“Appreciate, congratulate, and support, celebrate all achievements” With Charlie Katz & Linda Sage

Appreciate, congratulate, and support, celebrate all achievements no matter how small, let all your staff know their input is essential and promote engagement, take an interest in what they are doing. As part of my series about the “Five Things You Need To Be A Highly Effective Leader During Turbulent Times”, I had the pleasure […]

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Appreciate, congratulate, and support, celebrate all achievements no matter how small, let all your staff know their input is essential and promote engagement, take an interest in what they are doing.

As part of my series about the “Five Things You Need To Be A Highly Effective Leader During Turbulent Times”, I had the pleasure of interviewing Linda Sage MA, BA Ed (Hons), DTM

Decades of life inside the most notorious prisons in the UK have helped Linda learn that iron bars are not the only barriers to freedom. Good mental health is important for everyone.

Linda Sage is a seasoned criminal psychologist, speaker, trainer, author, and broadcaster with over 3 decades of hands-on experience. Linda has established clients in both the private and public sectors. Her passion and message are clear; self-care is not a luxury. Now more than ever, caring for yourself emotionally and psychologically should be a priority for everyone and leaders should ensure they set the standards for their teams.

Knowing all the information is easy, living it is different, Linda had a massive burnout in 2005, which took her over 6 years to work in psychology again and over 11 years to walk back into a prison. Her passion for supporting people to care for themselves as much as they care of others whether as a parent, leader, or care provider has offered her speaking, training opportunities in the UK, USA, Spain, Holland, UAE, and KSA. Her book Caring for the Caregiver is a proactive self-support tool.

Employers all around the world have a responsibility for the wellbeing of their staff, but until each person is engaged in the value of this, absenteeism, poor engagement and errors will continue, costing employers and their staff dearly.

Thank you so much for your time! I know that you are a very busy person. Our readers would love to “get to know you” a bit better. Can you tell us a bit about your ‘backstory’ and how you got started?

I had my burnout in 2005, prior to that I had a very high pressured and stressful job in the highest category prisons in the UK, 2 elderly parents with failing health, a daughter on the Autistic Spectrum and a divorce. Like most, I still said “I am OK, I’m fine” but in all honesty, I was far from it. I lost myself, I got isolated, moody, and gained a huge amount of weight, my crutch was food. (Looking back I was fortunate, because those who turn to alcohol or drugs have a much tougher road to recovery.)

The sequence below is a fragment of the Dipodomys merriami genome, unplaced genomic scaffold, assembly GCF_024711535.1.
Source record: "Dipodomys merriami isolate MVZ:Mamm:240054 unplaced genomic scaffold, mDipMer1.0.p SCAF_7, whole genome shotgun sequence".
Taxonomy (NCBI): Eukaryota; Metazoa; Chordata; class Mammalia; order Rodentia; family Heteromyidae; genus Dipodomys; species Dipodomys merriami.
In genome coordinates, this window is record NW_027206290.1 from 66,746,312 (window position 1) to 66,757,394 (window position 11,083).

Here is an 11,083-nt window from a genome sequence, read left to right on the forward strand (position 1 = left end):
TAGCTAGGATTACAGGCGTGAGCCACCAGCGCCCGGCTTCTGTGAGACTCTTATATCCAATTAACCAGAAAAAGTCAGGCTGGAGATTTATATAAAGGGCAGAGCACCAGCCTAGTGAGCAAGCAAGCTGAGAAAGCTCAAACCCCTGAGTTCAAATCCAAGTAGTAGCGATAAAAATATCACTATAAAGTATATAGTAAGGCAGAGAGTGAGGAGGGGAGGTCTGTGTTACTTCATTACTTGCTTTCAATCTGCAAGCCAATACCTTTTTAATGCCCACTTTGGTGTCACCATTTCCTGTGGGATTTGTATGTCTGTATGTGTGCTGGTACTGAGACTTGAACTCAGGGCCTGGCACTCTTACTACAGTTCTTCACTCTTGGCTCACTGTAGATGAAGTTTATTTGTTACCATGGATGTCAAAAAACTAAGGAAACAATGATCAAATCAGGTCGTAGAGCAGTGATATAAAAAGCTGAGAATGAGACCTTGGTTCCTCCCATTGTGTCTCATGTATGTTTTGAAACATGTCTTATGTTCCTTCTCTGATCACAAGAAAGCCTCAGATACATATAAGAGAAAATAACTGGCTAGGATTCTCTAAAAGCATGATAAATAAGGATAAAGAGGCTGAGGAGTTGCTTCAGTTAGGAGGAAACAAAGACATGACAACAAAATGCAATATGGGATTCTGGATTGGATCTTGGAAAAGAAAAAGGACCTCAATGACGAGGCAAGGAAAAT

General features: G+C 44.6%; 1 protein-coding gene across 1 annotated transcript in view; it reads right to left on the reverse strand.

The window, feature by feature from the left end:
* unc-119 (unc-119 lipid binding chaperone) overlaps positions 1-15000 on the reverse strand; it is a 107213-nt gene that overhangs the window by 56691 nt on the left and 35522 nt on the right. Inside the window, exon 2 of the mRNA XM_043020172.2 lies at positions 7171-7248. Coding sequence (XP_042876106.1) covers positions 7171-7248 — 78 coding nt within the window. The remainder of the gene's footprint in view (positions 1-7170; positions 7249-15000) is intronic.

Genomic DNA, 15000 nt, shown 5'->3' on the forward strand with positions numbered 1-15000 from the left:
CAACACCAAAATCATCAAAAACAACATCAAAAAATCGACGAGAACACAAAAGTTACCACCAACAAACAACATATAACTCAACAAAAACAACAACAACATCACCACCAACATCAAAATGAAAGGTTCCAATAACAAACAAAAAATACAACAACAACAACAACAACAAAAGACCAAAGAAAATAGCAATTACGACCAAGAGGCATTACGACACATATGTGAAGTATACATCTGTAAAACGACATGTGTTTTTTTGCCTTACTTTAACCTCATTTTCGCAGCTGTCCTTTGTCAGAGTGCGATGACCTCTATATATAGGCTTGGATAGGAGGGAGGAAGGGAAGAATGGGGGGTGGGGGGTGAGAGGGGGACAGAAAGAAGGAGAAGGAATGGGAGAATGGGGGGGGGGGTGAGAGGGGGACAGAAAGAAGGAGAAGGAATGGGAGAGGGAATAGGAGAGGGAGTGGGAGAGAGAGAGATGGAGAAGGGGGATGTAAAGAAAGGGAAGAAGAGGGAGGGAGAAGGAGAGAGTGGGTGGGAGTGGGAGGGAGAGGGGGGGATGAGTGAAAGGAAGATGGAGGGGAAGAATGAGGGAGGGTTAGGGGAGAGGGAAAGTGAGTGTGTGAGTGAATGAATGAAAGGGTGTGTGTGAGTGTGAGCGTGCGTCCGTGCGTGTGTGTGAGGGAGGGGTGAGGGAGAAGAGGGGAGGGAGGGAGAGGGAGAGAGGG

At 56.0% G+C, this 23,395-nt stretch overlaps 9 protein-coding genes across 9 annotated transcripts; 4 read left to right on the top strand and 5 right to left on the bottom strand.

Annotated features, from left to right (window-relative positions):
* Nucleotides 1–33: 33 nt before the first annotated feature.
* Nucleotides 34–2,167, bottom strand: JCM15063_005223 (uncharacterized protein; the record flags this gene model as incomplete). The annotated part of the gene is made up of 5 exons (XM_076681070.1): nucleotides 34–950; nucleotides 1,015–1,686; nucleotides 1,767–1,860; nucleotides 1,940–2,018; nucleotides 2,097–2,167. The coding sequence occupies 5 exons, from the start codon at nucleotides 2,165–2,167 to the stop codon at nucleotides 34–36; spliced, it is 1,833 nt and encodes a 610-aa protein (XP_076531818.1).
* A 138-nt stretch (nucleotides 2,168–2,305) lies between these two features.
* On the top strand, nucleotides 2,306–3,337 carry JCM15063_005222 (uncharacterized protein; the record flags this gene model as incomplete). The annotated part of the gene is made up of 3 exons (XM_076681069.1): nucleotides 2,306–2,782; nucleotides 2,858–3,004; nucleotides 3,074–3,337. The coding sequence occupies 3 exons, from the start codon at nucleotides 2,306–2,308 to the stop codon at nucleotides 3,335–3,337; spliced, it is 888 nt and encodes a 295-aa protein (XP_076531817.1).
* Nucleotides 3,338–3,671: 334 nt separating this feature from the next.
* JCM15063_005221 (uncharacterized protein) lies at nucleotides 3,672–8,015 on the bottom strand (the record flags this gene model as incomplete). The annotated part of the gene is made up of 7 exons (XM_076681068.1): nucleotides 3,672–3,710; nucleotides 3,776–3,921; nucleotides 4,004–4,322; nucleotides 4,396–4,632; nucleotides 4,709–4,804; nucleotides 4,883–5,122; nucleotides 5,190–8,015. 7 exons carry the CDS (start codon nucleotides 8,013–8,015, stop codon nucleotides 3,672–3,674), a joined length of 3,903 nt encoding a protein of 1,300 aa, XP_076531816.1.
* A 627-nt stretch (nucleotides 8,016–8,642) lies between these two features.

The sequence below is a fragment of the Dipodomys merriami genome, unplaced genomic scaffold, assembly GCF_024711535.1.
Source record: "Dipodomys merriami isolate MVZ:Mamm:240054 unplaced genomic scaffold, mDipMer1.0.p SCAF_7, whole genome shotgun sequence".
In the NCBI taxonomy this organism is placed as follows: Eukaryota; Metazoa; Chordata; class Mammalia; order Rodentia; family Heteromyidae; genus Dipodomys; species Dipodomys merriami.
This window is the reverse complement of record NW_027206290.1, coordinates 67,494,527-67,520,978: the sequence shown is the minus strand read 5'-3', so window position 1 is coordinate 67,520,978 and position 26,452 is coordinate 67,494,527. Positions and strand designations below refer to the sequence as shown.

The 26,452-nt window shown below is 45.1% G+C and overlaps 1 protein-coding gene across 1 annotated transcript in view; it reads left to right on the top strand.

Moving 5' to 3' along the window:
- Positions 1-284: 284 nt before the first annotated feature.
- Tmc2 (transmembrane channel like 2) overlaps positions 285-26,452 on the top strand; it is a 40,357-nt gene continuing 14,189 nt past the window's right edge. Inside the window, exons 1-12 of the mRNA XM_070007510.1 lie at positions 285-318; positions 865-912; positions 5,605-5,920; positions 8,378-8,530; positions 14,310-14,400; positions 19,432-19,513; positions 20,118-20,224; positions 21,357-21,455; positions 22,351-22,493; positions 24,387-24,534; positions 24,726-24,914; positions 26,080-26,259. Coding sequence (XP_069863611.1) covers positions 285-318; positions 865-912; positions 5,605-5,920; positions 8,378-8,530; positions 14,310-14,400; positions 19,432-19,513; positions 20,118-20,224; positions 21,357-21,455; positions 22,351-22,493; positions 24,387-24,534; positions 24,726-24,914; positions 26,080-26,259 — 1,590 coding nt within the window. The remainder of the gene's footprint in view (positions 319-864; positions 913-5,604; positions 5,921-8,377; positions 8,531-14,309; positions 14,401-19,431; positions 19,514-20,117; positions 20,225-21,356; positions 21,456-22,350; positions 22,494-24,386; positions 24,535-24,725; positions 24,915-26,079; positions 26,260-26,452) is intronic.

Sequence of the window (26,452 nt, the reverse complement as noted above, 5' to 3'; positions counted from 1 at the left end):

Living in denial is a great place, but it is not sustainable. My dam broke and painful reality hit, I had to care for me, for me to be able to care or all those around me. I did not get any official help and I di not have many people around me at the time, so not a lot of help. By 2011 when I felt ready to rejoin the world of psychology, I knew I had to stop others from this pain and suffering. Burnout is preventable and it is much more preferable than a cure. My passion to help others see the importance of self-care as a necessity, not a luxury took flight.

Can you share a story about the funniest mistake you made when you were first starting? Can you tell us what lessons or ‘take aways’ you learned from that?

I have had such a huge learning curve, which is still developing. Like many as a professional I had always been employed, being an entrepreneur was a totally new to me and finding the entrepreneur mindset took time and effort.

When I first started out, I knew nothing about websites, keywords, Social Media, etc, so I had somebody build my 1st website, at the time I thought it was wonderful, but soon realized having a website and having a working website are two different things. I was so green, that my domain name belonged to my web designer, so when we had a disagreement, I lost my website and could do nothing about it.

Thus the birth of the 2nd website and ownership of my future URLs.

None of us are able to achieve success without some help along the way. Is there a particular person who you are grateful towards who helped get you to where you are? Can you share a story?

I had been training, lecturing and presenting for years in academic environments, but I had never spoken in public, I got introduced to Toastmasters International and over all the years this has opened many doors to opportunities, learning from experts and friendships.

Jim Rohn was one fo the first amazing mentors who changed my outlook and Patricia Fripp with her direct and proactive support makes learning a pleasure.

I have been fortunate in my life that many people have seen potential in me, before I saw it, or believed it. Professor Richard Dunnill at the University of Kent, first set me on my psychology path, when I went to the university open day, I did not know what I wanted to study, my dad had hoped for medicine or law, but talking to the proffessor, it was like a mist cleared and I could see my career path. Although, there has been a lot of changes in direction since then, the core of self-growth has never diminished. I have always been thankful for his insights, though my father was not that impressed.

Extensive research suggests that “purpose driven businesses” are more successful in many areas. When your company started, what was its vision, what was its purpose?

When my business started, I wanted to get the message out that burnout is preventable, self-care is not selfish.

As time has progressed from 2011 to now, the world has changed and many opportunities, equalities, and diversity have opened up, but people are still people and they still prioritize the needs of others before their own to the detriment of their emotional, psychological and physical wellbeing.